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Music Therapy for ALS Rehabilitation: Open Access Article in “Brain Sciences”

Home-Based Music Therapy to Support Bulbar and Respiratory Functions of Persons with Early and Mid-Stage Amyotrophic Lateral Sclerosis—Protocol and Results from a Feasibility Study

Abstract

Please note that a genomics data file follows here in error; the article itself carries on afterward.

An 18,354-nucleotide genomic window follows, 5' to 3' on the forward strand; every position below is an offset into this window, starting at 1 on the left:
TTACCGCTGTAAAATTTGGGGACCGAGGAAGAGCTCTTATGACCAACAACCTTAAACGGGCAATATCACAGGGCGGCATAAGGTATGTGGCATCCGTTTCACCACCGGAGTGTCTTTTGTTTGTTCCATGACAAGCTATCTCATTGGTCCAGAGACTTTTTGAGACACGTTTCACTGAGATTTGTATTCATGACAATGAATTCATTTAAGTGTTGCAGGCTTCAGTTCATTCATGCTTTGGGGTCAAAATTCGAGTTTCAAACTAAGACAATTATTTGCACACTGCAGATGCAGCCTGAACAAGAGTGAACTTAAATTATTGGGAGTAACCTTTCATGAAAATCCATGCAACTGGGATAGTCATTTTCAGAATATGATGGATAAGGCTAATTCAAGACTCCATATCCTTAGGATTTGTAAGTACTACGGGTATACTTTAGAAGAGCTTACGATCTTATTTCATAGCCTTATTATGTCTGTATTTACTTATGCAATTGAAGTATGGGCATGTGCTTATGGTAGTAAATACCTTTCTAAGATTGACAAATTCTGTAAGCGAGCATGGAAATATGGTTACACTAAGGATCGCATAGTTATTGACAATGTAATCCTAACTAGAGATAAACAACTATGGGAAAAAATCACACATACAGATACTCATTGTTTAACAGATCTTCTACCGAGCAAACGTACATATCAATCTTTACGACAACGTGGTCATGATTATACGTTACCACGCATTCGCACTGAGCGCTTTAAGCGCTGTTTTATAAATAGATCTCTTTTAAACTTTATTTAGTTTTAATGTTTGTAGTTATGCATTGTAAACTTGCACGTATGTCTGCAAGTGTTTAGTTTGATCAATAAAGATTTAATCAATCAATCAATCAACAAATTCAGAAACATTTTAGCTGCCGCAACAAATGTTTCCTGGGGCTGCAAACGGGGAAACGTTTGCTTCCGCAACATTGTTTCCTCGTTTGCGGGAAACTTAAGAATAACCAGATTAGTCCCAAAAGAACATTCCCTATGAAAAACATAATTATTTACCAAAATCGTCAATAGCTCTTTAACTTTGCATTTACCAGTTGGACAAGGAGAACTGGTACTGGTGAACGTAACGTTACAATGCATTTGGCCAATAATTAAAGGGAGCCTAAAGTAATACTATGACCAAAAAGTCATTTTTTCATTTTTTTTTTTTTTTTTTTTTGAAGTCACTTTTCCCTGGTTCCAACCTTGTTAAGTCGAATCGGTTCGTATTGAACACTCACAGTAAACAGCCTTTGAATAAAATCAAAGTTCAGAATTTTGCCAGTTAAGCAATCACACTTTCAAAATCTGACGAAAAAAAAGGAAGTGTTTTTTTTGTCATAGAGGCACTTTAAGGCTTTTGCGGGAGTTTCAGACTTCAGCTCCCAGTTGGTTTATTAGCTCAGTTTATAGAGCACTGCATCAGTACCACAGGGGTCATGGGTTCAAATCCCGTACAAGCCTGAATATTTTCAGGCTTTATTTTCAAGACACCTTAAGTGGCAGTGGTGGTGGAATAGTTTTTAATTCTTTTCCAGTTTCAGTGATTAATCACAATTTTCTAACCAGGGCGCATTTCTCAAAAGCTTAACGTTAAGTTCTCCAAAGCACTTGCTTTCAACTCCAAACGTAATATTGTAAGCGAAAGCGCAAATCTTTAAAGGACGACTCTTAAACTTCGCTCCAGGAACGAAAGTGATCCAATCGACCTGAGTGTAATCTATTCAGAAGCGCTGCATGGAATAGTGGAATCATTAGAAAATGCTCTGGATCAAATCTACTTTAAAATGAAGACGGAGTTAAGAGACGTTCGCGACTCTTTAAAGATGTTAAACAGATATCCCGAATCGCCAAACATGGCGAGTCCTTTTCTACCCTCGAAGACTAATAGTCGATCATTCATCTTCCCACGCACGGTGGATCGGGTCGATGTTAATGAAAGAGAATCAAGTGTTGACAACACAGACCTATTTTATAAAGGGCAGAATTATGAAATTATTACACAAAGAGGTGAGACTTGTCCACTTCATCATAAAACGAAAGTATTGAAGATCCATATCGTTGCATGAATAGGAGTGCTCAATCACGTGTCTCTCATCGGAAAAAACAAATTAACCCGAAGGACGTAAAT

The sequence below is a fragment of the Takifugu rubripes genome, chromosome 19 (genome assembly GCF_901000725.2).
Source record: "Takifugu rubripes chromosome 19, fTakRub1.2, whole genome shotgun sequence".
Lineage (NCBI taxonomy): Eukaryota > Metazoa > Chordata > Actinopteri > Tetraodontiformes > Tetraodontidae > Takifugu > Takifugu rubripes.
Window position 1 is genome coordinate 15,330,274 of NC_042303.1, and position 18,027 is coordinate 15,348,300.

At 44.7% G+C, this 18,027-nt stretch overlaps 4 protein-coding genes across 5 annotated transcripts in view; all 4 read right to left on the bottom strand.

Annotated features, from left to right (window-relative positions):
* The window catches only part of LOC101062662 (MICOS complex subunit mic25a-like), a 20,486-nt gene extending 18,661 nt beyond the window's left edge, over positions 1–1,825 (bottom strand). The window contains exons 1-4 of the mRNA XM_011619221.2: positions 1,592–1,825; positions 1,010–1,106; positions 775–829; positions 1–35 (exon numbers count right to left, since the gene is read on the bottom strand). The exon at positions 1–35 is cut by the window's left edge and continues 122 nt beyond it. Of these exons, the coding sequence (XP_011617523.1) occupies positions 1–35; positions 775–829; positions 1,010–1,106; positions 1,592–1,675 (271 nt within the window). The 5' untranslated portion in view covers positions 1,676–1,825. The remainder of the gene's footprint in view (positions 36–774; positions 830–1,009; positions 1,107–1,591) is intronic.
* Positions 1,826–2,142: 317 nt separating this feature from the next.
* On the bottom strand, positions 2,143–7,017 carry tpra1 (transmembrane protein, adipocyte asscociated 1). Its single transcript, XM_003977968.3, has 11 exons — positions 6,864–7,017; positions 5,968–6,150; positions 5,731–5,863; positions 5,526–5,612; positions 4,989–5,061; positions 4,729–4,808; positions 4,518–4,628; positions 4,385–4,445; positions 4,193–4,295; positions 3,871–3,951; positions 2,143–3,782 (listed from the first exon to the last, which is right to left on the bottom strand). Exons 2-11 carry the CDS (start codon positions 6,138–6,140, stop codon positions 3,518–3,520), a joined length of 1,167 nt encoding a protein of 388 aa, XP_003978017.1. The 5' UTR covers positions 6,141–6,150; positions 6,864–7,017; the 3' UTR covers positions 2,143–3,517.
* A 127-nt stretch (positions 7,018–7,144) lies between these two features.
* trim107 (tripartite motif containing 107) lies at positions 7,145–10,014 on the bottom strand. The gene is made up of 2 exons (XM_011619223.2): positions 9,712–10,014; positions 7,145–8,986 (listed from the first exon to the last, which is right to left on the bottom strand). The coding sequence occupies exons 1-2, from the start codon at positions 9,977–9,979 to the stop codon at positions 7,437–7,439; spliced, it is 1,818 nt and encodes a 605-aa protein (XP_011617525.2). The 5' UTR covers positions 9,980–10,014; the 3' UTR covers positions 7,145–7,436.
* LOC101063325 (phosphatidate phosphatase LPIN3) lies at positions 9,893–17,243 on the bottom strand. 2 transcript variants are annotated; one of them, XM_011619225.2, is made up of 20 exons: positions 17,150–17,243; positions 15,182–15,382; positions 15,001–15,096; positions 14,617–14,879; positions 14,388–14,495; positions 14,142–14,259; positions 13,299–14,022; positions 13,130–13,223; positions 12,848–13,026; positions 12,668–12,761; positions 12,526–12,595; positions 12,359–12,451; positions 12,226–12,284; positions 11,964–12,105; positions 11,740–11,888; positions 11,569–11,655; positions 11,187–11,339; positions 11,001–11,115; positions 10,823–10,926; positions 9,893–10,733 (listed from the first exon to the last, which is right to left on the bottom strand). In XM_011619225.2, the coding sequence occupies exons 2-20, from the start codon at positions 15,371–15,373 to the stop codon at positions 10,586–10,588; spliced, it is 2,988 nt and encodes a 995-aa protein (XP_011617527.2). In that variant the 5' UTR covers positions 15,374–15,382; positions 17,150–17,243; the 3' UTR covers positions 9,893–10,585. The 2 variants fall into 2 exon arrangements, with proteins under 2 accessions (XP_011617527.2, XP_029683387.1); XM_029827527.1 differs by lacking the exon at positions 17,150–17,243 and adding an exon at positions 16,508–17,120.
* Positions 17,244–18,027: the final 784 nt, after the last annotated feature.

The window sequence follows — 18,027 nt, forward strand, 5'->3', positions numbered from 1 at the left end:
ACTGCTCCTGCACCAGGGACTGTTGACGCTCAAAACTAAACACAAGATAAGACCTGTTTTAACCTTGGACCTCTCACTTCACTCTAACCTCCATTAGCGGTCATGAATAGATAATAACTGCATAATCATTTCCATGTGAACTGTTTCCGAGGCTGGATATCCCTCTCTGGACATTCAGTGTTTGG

Respiratory failure, malnutrition, aspiration pneumonia, and dehydration are the precursors to mortality in ALS. Loss of natural communication is considered one of the worst aspects of ALS. This first study to test the feasibility of a music therapy protocol for bulbar and respiratory rehabilitation in ALS employs a mixed-methods case study series design with repeated measures. Newly diagnosed patients meeting the inclusion criteria were invited to participate, until the desired sample size (n = 8) was achieved. The protocol was delivered to participants in their homes twice weekly for six weeks. Individualised exercise sets for independent practice were provided. Feasibility data (recruitment, retention, adherence, tolerability, self-motivation and personal impressions) were collected. Bulbar and respiratory changes were objectively measured. Results. A high recruitment rate (100%), a high retention rate (87.5%) and high mean adherence to treatment (95.4%) provide evidence for the feasibility of the study protocol. The treatment was well tolerated. Mean adherence to the suggested independent exercise routine was 53%. The outcome measurements to evaluate the therapy-induced change in bulbar and respiratory functions were defined. Findings suggest that the protocol is safe to use in early- and mid-stage ALS and that music therapy was beneficial for the participants’ bulbar and respiratory functions. Mean trends suggesting that these functions were sustained or improved during the treatment period were observed for most outcome parameters: Maximal Inspiratory Pressure, Maximal Expiratory Pressure, Peak Expiratory Flow, the Center for Neurologic Study—Bulbar Function Scale speech and swallowing subscales, Maximum Phonation Time, Maximum Repetition Rate—Alternating, Maximum Repetition Rate—Sequential, Jitter, Shimmer, NHR, Speaking rate, Speech–pause ratio, Pause frequency, hypernasality level, Time-to-Laryngeal Vestibule Closure, Maximum Pharyngeal Constriction Area, Peak Position of the Hyoid Bone, Total Pharyngeal Residue C24area. Conclusion. The suggested design and protocol are feasible for a larger study, with some modifications, including aerodynamic measure of nasalance, abbreviated voice sampling and psychological screening.

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